"According to the U.S. State Department 2007 International Narcotics Control Strategy Report, 'Saudi donors and unregulated charities have been a major source of financing to extremist and terrorist groups over the past 25 years.' The September 11, 2001 attacks fueled criticisms within the United States of alleged Saudi involvement in terrorism or of Saudi laxity in acting against terrorist groups. The final report released by the bipartisan National Commission on Terrorist Attacks Upon the United States (the 9/11 Commission) indicates that the Commission 'found no evidence that the Saudi government as an institution or senior Saudi officials individually funded [Al Qaeda].' The report also states, however, that Saudi Arabia 'was a place where Al Qaeda raised money directly from individuals and through charities" and indicates that "charities with significant Saudi government sponsorship' may have diverted funding to Al Qaeda. U.S. officials remain concerned that Saudis continue to fund Al Qaeda and other terrorist organizations. […] In the 110th Congress, Section 2043 of the Implementing Recommendations of the 9/11 Commission Act (P.L. 110-53, signed August 3, 2007) finds that 'the Kingdom of Saudi Arabia has an uneven record in the fight against terrorism, especially with respect to terrorist financing,' and requires the Administration to submit a report 180 days after enactment describing the long term strategy of the United States, 'to work with the Government of Saudi Arabia to combat terrorism, including through effective measures to prevent and prohibit the financing of terrorists by Saudi institutions and citizens.'"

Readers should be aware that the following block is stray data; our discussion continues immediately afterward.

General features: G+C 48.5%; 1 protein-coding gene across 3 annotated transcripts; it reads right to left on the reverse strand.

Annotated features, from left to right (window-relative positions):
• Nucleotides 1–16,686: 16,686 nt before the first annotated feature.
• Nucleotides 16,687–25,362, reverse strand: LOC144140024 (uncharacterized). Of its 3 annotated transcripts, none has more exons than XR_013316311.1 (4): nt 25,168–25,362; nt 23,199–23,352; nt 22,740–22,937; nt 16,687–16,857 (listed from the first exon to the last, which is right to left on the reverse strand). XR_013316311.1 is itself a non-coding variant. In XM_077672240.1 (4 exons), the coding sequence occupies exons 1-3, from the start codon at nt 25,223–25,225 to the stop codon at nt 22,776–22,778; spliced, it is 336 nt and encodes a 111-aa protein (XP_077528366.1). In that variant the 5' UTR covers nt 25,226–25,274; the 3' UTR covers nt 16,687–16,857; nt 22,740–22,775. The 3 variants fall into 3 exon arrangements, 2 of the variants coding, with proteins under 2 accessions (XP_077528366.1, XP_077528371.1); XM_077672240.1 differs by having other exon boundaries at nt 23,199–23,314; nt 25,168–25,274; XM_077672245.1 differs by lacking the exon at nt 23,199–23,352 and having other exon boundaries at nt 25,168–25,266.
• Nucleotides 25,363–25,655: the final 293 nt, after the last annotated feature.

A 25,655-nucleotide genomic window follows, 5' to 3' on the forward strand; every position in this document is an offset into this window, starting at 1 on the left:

CRS Report for Congress, RL32499